Second Hand Static is a band based out of Chicago that started off playing covers. Like a good majority of bands they got tired of playing other people's tunes because gosh darn it we have things to say as well. The band comprised of John Maher (guitars, vocals), Chris Dunn (lead guitar), Jon Glabus (bass) and Brian Lamberty (drums) recently released their self-titled debut album Second Hand Static. Second Hand Static makes rock/alternative music that can draw comparisons to ‘90s bands like Foo Fighters and Local H. As long as you haven’t been living in a cave for the last twenty-five years this music shouldn’t feel unfamiliar. For the most part the songs are fun and well written if not particularly innovative. The majority of the songs revolve around distorted power chords and visceral vocal work that is supported by drums and bass.
At fourteen songs the album overstays its welcome by a tad (although the first and last track aren’t even thirty seconds long). For a debut release it may have been more impactful to have less songs since most people’s attention span has gone out the window for new music and bands. That being said it’s the only minor gripe I have with the album.
There are a couple of highlights amongst the batch that got my attention right away. The opener “Small Fry” works on a number of levels and can also draw a lot of comparisons to the Foo Fighters. I’m not just talking about the music here. Maher sounds like David Grohl especially during the verse and when he omits a sustained growl. This song also features some of the best lead guitar work on the album. There is some exceptional drum work on “Bending Arms” while “Dissolving Walls” leaves the distortion off in favor of a more spacious canvas.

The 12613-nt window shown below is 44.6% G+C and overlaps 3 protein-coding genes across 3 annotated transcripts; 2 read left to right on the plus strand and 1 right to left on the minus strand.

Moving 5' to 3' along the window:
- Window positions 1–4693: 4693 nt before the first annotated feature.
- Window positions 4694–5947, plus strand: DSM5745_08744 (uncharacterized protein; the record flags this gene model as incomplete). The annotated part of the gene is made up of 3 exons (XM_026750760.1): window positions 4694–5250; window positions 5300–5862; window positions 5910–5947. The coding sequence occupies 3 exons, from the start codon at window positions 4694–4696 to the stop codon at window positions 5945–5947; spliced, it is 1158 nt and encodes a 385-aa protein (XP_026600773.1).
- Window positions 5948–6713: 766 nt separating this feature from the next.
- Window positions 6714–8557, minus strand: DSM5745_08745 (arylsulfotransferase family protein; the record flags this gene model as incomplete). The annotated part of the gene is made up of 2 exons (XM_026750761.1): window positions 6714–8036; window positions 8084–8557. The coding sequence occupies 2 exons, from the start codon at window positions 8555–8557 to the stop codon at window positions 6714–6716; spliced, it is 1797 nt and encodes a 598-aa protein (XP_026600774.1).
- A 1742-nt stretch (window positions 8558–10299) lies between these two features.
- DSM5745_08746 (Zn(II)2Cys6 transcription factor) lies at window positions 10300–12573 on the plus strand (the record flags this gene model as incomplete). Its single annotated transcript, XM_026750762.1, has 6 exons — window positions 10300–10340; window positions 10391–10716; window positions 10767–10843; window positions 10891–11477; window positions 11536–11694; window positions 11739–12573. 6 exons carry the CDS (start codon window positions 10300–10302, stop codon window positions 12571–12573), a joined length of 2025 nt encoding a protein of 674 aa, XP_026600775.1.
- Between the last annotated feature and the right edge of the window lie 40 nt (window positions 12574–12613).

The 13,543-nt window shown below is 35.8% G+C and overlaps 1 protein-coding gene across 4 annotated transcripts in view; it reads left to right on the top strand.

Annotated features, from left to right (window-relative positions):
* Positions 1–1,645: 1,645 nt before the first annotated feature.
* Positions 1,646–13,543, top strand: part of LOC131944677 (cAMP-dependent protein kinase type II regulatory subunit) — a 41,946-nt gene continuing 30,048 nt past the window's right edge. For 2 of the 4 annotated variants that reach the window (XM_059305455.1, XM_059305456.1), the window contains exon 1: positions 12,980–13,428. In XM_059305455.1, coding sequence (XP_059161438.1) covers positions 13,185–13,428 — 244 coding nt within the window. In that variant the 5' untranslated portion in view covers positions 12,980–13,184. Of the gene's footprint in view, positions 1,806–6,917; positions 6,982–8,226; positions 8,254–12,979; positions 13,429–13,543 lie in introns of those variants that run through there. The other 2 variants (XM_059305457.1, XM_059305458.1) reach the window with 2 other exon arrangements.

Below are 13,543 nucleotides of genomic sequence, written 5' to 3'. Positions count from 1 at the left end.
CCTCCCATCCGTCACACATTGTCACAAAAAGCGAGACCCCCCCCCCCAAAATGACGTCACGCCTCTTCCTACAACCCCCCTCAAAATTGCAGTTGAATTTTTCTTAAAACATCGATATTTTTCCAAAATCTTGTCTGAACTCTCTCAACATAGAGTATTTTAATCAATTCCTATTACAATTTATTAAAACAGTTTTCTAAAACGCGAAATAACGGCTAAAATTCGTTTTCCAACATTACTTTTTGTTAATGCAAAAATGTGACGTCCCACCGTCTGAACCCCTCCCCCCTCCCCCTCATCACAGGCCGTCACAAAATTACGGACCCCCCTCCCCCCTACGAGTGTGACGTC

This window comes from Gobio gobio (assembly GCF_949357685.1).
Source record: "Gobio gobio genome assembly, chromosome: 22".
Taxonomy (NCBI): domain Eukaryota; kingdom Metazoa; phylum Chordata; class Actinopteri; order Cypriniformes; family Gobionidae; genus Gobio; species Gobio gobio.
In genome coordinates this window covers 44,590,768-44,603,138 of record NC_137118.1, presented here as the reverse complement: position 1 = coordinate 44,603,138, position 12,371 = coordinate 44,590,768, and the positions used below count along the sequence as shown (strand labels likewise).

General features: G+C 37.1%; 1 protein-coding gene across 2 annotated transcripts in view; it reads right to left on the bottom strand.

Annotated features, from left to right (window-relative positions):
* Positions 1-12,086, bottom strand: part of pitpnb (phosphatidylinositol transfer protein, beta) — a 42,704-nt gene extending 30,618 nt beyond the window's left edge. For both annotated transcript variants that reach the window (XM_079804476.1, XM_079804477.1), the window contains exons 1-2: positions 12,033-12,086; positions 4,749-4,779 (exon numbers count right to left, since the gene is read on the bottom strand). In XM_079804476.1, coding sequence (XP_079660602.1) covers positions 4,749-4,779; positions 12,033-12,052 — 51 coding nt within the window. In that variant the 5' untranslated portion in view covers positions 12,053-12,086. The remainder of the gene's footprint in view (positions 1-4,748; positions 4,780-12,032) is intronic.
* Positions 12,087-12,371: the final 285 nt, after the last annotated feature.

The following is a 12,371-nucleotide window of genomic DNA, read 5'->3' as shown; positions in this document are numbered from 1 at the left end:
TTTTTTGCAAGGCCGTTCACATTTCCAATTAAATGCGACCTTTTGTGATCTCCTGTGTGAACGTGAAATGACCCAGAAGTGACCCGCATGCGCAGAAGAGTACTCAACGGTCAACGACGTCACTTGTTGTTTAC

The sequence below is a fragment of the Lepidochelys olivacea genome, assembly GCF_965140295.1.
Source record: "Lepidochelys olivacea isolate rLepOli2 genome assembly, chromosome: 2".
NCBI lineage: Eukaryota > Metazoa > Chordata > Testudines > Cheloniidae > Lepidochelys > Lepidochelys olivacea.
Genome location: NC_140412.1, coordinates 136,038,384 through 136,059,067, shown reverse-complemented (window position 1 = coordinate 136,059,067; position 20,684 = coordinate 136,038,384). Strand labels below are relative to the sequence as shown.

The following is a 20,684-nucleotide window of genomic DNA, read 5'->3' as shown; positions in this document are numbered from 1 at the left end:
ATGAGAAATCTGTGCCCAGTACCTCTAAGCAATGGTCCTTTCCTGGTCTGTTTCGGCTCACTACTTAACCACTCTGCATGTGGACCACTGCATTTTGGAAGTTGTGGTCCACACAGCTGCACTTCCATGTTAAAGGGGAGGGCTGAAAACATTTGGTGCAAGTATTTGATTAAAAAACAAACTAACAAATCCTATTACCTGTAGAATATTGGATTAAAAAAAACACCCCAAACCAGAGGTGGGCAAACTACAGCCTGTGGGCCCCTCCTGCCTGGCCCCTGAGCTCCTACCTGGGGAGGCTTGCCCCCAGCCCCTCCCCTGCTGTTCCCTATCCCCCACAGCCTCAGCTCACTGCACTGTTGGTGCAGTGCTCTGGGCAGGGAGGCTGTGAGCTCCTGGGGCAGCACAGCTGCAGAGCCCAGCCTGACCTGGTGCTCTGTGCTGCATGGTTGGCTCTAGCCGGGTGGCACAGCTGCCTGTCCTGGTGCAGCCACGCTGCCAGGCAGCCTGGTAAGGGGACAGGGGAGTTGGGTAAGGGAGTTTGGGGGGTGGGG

“Pineapple Pachyderm” contains some of the most accomplished instrumental work on the album. Stylistically, they are all over the place and sound like a jam band that is into Rage Against the Machine. Not every song works on the album and the band still seems to be in the transition from playing covers to originals.
The band is tight, the songs are decent but they haven’t quite found that element that thoroughly defines Second Hand Static. This album was recorded in 2012 so there is a possibility they have evolved their sound. Sometimes it take a little time for a band to figure out who they are, just look at Notwist.
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